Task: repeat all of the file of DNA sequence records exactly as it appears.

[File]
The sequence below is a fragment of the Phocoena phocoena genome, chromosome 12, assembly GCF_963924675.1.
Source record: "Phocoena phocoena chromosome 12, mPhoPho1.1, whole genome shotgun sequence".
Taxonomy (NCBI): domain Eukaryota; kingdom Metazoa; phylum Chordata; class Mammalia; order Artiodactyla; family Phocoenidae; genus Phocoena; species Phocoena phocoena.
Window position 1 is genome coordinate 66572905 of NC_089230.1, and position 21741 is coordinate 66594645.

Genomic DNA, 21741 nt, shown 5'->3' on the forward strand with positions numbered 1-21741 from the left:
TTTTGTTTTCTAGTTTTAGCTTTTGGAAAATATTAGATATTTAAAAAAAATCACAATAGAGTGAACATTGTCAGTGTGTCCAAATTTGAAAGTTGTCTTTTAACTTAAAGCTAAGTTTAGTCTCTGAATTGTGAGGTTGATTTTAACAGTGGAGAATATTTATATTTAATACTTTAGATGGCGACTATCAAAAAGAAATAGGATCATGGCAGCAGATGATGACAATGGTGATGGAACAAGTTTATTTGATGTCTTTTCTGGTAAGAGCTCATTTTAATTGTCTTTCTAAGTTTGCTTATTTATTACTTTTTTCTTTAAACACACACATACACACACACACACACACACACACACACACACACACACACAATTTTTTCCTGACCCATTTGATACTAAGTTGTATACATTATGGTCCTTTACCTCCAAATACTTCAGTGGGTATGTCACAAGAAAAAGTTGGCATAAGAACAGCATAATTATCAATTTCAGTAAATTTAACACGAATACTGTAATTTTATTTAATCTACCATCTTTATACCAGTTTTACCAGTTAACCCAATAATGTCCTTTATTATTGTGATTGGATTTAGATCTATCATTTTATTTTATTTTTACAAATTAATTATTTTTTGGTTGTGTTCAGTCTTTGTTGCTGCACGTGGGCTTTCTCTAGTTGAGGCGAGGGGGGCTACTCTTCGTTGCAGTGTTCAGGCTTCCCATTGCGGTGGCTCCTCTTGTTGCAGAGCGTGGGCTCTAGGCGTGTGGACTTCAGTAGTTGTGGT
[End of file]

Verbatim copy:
The sequence below is a fragment of the Phocoena phocoena genome, chromosome 12, assembly GCF_963924675.1.
Source record: "Phocoena phocoena chromosome 12, mPhoPho1.1, whole genome shotgun sequence".
Taxonomy (NCBI): domain Eukaryota; kingdom Metazoa; phylum Chordata; class Mammalia; order Artiodactyla; family Phocoenidae; genus Phocoena; species Phocoena phocoena.
Window position 1 is genome coordinate 66572905 of NC_089230.1, and position 21741 is coordinate 66594645.

Genomic DNA, 21741 nt, shown 5'->3' on the forward strand with positions numbered 1-21741 from the left:
TTTTGTTTTCTAGTTTTAGCTTTTGGAAAATATTAGATATTTAAAAAAAATCACAATAGAGTGAACATTGTCAGTGTGTCCAAATTTGAAAGTTGTCTTTTAACTTAAAGCTAAGTTTAGTCTCTGAATTGTGAGGTTGATTTTAACAGTGGAGAATATTTATATTTAATACTTTAGATGGCGACTATCAAAAAGAAATAGGATCATGGCAGCAGATGATGACAATGGTGATGGAACAAGTTTATTTGATGTCTTTTCTGGTAAGAGCTCATTTTAATTGTCTTTCTAAGTTTGCTTATTTATTACTTTTTTCTTTAAACACACACATACACACACACACACACACACACACACACACACACACACACAATTTTTTCCTGACCCATTTGATACTAAGTTGTATACATTATGGTCCTTTACCTCCAAATACTTCAGTGGGTATGTCACAAGAAAAAGTTGGCATAAGAACAGCATAATTATCAATTTCAGTAAATTTAACACGAATACTGTAATTTTATTTAATCTACCATCTTTATACCAGTTTTACCAGTTAACCCAATAATGTCCTTTATTATTGTGATTGGATTTAGATCTATCATTTTATTTTATTTTTACAAATTAATTATTTTTTGGTTGTGTTCAGTCTTTGTTGCTGCACGTGGGCTTTCTCTAGTTGAGGCGAGGGGGGCTACTCTTCGTTGCAGTGTTCAGGCTTCCCATTGCGGTGGCTCCTCTTGTTGCAGAGCGTGGGCTCTAGGCGTGTGGACTTCAGTAGTTGTGGT